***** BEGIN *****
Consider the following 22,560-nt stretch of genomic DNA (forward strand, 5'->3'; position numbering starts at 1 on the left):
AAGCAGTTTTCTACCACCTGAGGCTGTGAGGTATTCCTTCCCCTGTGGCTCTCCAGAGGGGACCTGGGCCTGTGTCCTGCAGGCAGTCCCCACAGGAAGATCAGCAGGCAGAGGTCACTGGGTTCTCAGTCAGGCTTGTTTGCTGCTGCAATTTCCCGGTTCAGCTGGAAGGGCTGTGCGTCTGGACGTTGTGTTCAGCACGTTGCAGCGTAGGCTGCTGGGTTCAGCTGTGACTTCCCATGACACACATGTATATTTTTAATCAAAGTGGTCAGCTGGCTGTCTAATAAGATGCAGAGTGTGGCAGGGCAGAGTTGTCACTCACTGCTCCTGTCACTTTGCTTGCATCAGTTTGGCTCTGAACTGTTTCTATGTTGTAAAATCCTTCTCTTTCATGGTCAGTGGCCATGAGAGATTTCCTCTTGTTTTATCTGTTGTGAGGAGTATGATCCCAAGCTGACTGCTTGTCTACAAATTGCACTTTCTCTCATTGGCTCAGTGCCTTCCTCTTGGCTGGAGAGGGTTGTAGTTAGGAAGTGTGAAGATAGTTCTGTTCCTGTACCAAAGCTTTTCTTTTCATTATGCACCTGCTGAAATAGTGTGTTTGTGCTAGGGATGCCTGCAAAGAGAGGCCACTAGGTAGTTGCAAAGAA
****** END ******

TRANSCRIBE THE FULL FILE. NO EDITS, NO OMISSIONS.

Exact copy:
Consider the following 22,560-nt stretch of genomic DNA (forward strand, 5'->3'; position numbering starts at 1 on the left):
AAGCAGTTTTCTACCACCTGAGGCTGTGAGGTATTCCTTCCCCTGTGGCTCTCCAGAGGGGACCTGGGCCTGTGTCCTGCAGGCAGTCCCCACAGGAAGATCAGCAGGCAGAGGTCACTGGGTTCTCAGTCAGGCTTGTTTGCTGCTGCAATTTCCCGGTTCAGCTGGAAGGGCTGTGCGTCTGGACGTTGTGTTCAGCACGTTGCAGCGTAGGCTGCTGGGTTCAGCTGTGACTTCCCATGACACACATGTATATTTTTAATCAAAGTGGTCAGCTGGCTGTCTAATAAGATGCAGAGTGTGGCAGGGCAGAGTTGTCACTCACTGCTCCTGTCACTTTGCTTGCATCAGTTTGGCTCTGAACTGTTTCTATGTTGTAAAATCCTTCTCTTTCATGGTCAGTGGCCATGAGAGATTTCCTCTTGTTTTATCTGTTGTGAGGAGTATGATCCCAAGCTGACTGCTTGTCTACAAATTGCACTTTCTCTCATTGGCTCAGTGCCTTCCTCTTGGCTGGAGAGGGTTGTAGTTAGGAAGTGTGAAGATAGTTCTGTTCCTGTACCAAAGCTTTTCTTTTCATTATGCACCTGCTGAAATAGTGTGTTTGTGCTAGGGATGCCTGCAAAGAGAGGCCACTAGGTAGTTGCAAAGAA